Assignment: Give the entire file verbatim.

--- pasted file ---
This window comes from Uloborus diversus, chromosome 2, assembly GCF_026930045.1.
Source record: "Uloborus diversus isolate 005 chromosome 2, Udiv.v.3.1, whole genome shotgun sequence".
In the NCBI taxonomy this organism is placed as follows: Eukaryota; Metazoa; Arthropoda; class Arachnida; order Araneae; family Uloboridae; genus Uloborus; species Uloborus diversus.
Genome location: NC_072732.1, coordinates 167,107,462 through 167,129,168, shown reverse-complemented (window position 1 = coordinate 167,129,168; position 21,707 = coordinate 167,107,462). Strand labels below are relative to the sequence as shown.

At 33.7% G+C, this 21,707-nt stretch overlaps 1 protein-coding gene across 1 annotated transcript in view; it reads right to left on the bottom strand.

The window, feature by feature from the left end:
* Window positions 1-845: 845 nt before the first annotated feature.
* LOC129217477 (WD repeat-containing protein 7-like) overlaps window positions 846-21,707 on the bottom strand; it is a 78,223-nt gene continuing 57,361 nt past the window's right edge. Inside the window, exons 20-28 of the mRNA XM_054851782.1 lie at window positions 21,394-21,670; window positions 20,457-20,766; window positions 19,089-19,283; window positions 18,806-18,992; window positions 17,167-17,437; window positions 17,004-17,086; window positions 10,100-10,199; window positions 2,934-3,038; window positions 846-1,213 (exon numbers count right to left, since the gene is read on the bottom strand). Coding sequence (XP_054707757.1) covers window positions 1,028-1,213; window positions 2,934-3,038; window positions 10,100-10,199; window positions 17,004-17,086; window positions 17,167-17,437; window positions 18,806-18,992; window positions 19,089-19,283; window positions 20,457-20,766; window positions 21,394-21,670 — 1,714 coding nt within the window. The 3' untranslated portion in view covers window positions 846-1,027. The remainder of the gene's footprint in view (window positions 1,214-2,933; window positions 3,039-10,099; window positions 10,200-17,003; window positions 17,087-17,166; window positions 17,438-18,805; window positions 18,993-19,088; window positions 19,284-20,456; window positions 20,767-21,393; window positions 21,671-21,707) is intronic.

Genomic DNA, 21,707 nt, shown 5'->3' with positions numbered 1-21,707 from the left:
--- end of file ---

This window comes from Uloborus diversus, chromosome 2, assembly GCF_026930045.1.
Source record: "Uloborus diversus isolate 005 chromosome 2, Udiv.v.3.1, whole genome shotgun sequence".
In the NCBI taxonomy this organism is placed as follows: Eukaryota; Metazoa; Arthropoda; class Arachnida; order Araneae; family Uloboridae; genus Uloborus; species Uloborus diversus.
Genome location: NC_072732.1, coordinates 167,107,462 through 167,129,168, shown reverse-complemented (window position 1 = coordinate 167,129,168; position 21,707 = coordinate 167,107,462). Strand labels below are relative to the sequence as shown.

At 33.7% G+C, this 21,707-nt stretch overlaps 1 protein-coding gene across 1 annotated transcript in view; it reads right to left on the bottom strand.

The window, feature by feature from the left end:
* Window positions 1-845: 845 nt before the first annotated feature.
* LOC129217477 (WD repeat-containing protein 7-like) overlaps window positions 846-21,707 on the bottom strand; it is a 78,223-nt gene continuing 57,361 nt past the window's right edge. Inside the window, exons 20-28 of the mRNA XM_054851782.1 lie at window positions 21,394-21,670; window positions 20,457-20,766; window positions 19,089-19,283; window positions 18,806-18,992; window positions 17,167-17,437; window positions 17,004-17,086; window positions 10,100-10,199; window positions 2,934-3,038; window positions 846-1,213 (exon numbers count right to left, since the gene is read on the bottom strand). Coding sequence (XP_054707757.1) covers window positions 1,028-1,213; window positions 2,934-3,038; window positions 10,100-10,199; window positions 17,004-17,086; window positions 17,167-17,437; window positions 18,806-18,992; window positions 19,089-19,283; window positions 20,457-20,766; window positions 21,394-21,670 — 1,714 coding nt within the window. The 3' untranslated portion in view covers window positions 846-1,027. The remainder of the gene's footprint in view (window positions 1,214-2,933; window positions 3,039-10,099; window positions 10,200-17,003; window positions 17,087-17,166; window positions 17,438-18,805; window positions 18,993-19,088; window positions 19,284-20,456; window positions 20,767-21,393; window positions 21,671-21,707) is intronic.

Genomic DNA, 21,707 nt, shown 5'->3' with positions numbered 1-21,707 from the left: